February 4, 2013 / 2:35 PM / 5 years ago

MONEY MARKETS-Longer-term euro zone interbank lending picks up

* Eonia volumes drop year-on-year in January

* Partly caused by dropouts from rate-setting panel

* Banks also allocating more funds for longer-term lending

By Marius Zaharia

LONDON, Feb 4 (Reuters) - Euro zone overnight bank-to-bank loan volumes shrank sharply year-on-year in January, partly reflecting signs of healing in the financial system as banks become more confident about lending longer-term.

Improved longer-term access to funds in money markets is a crucial pre-condition for banks to lend more money to businesses and help the region’s economy recover.

Reuters data on settlements of the euro overnight Eonia rate showed the daily average volume of trades dropped to 17.37 billion euros in January 2013 from 30.47 billion in the same month of last year.

Withdrawals from the rate-setting panel, including heavyweights Citi and Rabobank, in the wake of a scandal over setting interbank interest rates, contributed significantly to the drop in volumes, but are unlikely to have accounted for the entire sum, traders said.

Better economic data in the euro zone and the United States and expectations the European Central Bank would step into government bond markets if the three-year-old debt crisis escalated are encouraging banks to take more risk.

That is shifting some of the money from low-risk overnight trades to longer-term maturities.

“The situation is improving from a curve extension point of view and the quality of names being lent to is also decreasing,” one money market trader said.

“I’ve (even) seen one-year trades going through, but (most of the activity) is in the three-month and six-month sectors and volumes are picking up.”


Another sign of improved confidence in money markets could be that banks repaid a higher than expected amount in three-year loans (LTROs) taken from the ECB late in 2011, when the central bank offered unlimited cash to prevent a credit crunch.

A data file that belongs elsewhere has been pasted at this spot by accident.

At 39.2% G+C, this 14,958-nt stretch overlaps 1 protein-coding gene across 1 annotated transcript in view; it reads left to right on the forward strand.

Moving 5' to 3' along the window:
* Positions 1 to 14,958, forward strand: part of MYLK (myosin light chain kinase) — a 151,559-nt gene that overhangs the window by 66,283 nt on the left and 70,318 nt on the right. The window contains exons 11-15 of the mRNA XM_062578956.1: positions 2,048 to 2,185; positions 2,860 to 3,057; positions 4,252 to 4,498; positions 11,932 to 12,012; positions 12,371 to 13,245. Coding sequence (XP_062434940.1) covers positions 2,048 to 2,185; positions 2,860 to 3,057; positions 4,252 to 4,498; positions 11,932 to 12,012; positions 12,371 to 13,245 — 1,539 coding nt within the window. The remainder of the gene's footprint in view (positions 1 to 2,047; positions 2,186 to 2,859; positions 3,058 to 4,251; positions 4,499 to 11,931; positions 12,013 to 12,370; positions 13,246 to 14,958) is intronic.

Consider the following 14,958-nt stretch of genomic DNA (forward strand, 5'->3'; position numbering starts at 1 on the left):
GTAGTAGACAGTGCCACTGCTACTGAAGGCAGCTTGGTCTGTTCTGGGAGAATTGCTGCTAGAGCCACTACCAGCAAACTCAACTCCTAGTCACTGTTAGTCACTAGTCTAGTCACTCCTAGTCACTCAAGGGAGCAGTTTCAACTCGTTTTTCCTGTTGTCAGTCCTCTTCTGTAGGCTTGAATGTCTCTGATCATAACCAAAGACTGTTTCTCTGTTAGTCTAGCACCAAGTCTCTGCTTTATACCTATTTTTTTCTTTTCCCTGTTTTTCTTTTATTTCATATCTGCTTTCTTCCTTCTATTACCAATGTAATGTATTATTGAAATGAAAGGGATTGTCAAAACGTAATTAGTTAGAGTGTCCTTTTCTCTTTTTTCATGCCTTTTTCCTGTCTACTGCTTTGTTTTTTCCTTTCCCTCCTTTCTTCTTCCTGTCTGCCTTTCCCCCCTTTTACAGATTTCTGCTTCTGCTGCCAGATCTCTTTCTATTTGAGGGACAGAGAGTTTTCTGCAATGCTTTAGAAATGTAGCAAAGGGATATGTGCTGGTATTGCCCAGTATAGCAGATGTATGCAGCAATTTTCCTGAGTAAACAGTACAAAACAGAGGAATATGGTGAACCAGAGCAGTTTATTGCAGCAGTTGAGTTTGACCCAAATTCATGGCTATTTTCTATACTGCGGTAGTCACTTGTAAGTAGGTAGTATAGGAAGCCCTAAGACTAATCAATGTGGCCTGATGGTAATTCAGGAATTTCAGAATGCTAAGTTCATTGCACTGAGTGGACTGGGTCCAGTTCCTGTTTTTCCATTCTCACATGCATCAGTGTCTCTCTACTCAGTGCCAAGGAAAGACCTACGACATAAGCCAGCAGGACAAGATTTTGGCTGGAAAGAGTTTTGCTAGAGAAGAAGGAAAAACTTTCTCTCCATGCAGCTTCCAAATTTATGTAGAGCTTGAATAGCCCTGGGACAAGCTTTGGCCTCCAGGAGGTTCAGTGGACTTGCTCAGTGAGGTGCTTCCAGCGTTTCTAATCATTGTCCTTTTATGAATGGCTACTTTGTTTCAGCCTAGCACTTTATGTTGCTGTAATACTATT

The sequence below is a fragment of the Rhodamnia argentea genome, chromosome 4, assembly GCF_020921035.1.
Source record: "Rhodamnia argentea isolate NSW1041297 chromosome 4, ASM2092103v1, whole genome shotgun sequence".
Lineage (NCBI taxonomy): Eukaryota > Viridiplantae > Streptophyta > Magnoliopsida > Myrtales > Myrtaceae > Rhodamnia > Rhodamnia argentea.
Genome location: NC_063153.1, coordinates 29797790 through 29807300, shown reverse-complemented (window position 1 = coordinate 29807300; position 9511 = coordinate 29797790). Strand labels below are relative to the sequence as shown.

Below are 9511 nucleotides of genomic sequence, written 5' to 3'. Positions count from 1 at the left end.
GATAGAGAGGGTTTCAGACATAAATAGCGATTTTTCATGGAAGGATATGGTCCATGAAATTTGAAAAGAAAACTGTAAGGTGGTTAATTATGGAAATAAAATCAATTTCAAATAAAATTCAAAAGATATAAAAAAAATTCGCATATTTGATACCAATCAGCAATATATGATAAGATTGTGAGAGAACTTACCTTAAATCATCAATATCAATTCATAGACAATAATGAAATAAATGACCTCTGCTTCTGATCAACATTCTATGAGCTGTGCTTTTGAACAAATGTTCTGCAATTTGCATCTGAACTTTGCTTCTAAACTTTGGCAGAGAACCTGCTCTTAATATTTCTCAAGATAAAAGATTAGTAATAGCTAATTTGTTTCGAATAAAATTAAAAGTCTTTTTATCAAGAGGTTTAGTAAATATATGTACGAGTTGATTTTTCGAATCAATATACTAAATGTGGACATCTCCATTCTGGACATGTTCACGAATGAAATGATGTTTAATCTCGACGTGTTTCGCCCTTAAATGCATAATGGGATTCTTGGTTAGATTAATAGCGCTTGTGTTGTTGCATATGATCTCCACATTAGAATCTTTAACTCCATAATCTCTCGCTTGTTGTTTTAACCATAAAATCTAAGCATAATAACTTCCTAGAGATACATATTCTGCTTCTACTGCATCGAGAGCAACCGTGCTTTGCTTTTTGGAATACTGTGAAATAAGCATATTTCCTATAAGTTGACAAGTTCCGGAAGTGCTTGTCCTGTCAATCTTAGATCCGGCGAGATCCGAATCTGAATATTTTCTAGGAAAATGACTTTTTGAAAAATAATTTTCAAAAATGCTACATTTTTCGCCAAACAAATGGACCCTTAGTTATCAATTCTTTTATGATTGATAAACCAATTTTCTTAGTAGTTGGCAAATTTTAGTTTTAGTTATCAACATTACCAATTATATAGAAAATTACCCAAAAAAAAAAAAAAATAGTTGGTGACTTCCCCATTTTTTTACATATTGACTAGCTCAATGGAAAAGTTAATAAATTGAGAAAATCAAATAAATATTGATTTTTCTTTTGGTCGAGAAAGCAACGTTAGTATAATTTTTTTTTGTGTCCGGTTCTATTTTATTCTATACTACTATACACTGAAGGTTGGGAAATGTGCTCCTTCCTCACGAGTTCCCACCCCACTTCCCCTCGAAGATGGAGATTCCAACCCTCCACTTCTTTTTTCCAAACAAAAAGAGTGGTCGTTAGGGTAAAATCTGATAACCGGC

Paying back long-term loans to the ECB means banks become more reliant on the market for funds, and this may have also contributed to the extension of maturities in interbank loans.

“We have two effects. One, of course: the panel from which the rates are calculated is shrinking and some of the banks which you would expect to add more volumes to the calculation of the index have left the panel,” Commerzbank rate strategist Benjamin Schroeder said.

“And two: at the moment we have the ... repayments of the LTROs so you have lower overnight volumes because banks extend the duration of their interbank trades to bridge the ... LTRO repayment dates.”

Eonia rates are calculated on a trade-weighted basis using data from the same 39 contributors that make up the panel setting Euribor, an important gauge of how much banks pay to borrow from their peers.

Euribor and its London-based counterpart Libor are going through a credibility crisis as some banks have been accused of manipulating Libor rates. Several lenders have pulled out of the Euribor panel in recent months.

The overnight rate last settled at 0.081 percent, comfortably within an extremely narrow range seen in the past six months. Longer-term rates rose sharply in January — one-year Eonia rates have risen five-fold to 0.2 percent — due to expectations ECB loan repayments could massively reduce the excess liquidity in the euro zone.

The pick-up in volumes and in rates at the longer end of the money market curve can only be sustained if economic data continues to improve, traders said, and many in the market have expressed doubts that would be the case.

“It’s only so far we can move away from fundamentals,” ICAP strategist Philip Tyson said.

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